When there’s partridge, have partridge!

Interview with Fatherr Jodok Müller

Those who went to mass in Lech know: Father Jodok Müller is popular because he doesn’t shy away from touchy subjects. Which is why we were looking forward to this interview all the more – and we were not disappointed.

L.L.

Let’s get straight to the point: Do you as a priest have any taboo topics?

​J.M.

No, neither earthly nor spiritual. Of course I do not publicly speak about intimate details of my life but apart from that there are no topics I shy away from.

L.L.

You were appointed to Lech at the Arlberg several years ago. The jackpot for a priest?

​J.M.

The parish of St. Nikolaus which comprises Zürs, Zug and Lech is quite renowned. Luckily I became aware of the open post in time and back then I took a lot of time to think about it, to consult others and in the end I did not regret coming here. At the beginning I did say though: I’m only staying for a year. A tourism location is of course something special, one has to live in both worlds, in the low and in the high season. It is a great parish!

Pfarrer Jodok Müller
Pfarrer Jodok Müller

L.L.

Are you a gourmet?

​J.M.

Yes, I am indeed, even though that’s quite expensive. The quality is important because that which we eat and drink goes to the centre of our bodies and thus directly to the soul. And when there are artists who make food into something beautiful and tasty and one gets to enjoy this, life becomes even more beautiful. I remember the old Christian tradition where it says: “When you fast, fast. When there’s partrige, have partrige” So celebrations are celebrations and our palate should notice that too.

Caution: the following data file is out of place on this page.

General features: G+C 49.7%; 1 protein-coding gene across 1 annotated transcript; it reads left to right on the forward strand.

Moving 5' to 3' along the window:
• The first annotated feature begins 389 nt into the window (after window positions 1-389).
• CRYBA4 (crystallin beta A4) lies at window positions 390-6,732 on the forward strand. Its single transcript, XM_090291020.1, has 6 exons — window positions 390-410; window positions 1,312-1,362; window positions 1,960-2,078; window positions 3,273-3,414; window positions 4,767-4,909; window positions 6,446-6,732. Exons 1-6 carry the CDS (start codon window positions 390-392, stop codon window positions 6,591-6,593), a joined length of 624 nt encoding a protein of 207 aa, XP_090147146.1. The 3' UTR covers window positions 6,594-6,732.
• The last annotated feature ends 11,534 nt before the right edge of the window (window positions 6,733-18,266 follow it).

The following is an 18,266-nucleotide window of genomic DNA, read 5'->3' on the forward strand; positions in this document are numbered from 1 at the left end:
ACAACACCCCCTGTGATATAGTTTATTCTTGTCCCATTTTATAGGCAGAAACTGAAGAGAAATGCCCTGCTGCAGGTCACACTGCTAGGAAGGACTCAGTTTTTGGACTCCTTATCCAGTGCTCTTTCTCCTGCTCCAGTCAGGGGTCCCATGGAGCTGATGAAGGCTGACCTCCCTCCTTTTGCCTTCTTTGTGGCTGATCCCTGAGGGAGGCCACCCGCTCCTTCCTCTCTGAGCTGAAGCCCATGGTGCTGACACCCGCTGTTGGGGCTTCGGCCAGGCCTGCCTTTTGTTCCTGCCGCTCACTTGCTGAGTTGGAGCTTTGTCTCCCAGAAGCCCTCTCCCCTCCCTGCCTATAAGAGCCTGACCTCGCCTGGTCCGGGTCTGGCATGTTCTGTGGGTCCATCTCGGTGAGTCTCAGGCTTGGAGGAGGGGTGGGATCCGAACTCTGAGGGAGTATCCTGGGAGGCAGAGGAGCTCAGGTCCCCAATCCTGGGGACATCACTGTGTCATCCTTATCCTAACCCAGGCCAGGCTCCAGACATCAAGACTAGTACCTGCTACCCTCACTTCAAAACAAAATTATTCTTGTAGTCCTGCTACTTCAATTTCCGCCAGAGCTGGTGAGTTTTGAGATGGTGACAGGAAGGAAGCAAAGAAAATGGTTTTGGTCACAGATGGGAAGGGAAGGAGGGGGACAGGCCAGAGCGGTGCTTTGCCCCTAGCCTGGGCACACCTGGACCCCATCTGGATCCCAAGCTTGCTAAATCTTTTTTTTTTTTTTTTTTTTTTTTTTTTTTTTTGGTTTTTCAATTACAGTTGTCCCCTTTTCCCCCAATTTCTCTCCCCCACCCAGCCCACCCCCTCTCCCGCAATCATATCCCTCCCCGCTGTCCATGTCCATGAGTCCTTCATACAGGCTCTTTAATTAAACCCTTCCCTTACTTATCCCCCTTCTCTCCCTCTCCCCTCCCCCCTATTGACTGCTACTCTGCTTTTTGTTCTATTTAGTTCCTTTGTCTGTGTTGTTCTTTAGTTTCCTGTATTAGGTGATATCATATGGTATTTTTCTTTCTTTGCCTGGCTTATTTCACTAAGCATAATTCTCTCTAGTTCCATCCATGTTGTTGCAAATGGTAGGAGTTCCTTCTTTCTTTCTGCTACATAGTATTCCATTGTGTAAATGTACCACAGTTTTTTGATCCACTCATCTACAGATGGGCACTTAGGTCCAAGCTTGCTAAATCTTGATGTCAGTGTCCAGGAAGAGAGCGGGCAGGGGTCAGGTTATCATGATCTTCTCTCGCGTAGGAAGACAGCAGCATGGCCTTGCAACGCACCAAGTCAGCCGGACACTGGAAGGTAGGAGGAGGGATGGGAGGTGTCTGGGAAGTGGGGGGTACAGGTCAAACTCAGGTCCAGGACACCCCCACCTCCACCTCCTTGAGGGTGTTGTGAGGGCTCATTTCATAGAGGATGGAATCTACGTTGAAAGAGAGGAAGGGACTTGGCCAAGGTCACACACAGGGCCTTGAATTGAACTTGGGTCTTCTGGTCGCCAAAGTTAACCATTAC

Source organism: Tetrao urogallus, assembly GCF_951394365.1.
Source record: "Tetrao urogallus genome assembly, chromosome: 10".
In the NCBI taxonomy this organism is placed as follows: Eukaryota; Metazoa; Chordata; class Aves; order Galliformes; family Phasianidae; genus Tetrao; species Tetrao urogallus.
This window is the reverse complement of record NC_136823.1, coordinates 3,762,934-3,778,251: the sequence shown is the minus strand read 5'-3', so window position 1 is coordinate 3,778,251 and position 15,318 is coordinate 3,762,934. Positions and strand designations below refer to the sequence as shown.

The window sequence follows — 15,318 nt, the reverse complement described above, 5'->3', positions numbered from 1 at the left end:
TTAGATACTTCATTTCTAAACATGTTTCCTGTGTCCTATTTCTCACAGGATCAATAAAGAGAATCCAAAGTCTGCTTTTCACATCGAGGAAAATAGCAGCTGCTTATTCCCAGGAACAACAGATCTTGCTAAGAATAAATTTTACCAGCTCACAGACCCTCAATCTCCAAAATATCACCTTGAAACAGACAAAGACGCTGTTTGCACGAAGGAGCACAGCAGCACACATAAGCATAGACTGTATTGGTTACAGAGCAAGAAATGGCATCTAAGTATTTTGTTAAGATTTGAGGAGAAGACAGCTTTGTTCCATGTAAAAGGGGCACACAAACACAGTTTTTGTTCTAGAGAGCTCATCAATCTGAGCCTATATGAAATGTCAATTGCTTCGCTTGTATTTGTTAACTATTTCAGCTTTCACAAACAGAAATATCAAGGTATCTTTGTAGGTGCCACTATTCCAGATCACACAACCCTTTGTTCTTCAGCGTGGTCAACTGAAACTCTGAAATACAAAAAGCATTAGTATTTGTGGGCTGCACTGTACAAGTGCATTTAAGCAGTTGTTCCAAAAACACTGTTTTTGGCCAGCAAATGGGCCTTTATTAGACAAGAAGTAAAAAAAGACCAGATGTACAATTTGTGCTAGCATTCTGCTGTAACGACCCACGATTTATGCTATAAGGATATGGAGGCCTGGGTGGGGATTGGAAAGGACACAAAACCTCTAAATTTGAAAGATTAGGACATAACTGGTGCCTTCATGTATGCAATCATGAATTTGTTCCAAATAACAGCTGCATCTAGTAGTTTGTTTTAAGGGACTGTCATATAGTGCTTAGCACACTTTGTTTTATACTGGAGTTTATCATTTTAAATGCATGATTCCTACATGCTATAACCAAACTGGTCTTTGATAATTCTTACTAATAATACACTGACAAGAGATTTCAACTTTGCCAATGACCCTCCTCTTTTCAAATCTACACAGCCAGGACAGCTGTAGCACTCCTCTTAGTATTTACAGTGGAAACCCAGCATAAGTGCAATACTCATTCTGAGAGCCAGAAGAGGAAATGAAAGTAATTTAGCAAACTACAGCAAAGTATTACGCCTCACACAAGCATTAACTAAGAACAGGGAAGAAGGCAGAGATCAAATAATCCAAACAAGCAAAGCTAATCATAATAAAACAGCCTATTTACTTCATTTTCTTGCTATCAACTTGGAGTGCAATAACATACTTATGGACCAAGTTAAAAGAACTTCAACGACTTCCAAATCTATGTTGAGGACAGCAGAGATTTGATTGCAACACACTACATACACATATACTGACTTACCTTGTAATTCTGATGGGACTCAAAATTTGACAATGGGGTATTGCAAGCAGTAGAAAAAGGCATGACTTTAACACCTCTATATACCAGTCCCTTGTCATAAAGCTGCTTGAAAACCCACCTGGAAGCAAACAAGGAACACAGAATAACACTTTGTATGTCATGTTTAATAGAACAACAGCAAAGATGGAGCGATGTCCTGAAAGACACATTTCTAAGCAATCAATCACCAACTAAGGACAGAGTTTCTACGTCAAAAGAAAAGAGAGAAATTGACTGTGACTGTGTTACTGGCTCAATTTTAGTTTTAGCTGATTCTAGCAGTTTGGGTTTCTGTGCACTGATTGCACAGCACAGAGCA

L.L.

How much material luxury can a priest permit himself?

​J.M.

As much as he can afford. The official salary of a catholic is priest is not terribly high. I allow myself a car with all wheel drive and I have a great official apartment in Lech. CDs, books, concerts, clothing and skiing gear I am thankfully able to afford. I am very content with what I have.

L.L.

And how much self-will? Catchword Helmut Schüller.

Heilige Messe in Lech
Heilige Messe in Lech

J.M.

Every human needs a bit of self-will. Otherwise one would be other-directed. I think it’s not a bad thing that nowadays there are groups and people in the church that indulge in their own self-will. I do not want to become obstinate though, that’s a negative qualification. The priests’ initiative that simply says: “We as priests see things differently” is ok with me. And I would very much suggest the higher levels of the church listen closely.

L.L.

Are your sermons different when tourists are present?

J.M.

Well instead of speaking in dialect I try to speak a clean German or maybe even English. I pay attention to my listeners: How do I get my message across? When there are winter tourists present and it was a nice and sunny day, I naturally make reference to that. And when the church is full of chefs or couples in love because it’s Valentine’s day, I also try to adapt my sermon to the crowd.

L.L.

Sometimes, in winter, do you pray for snow?

J.M.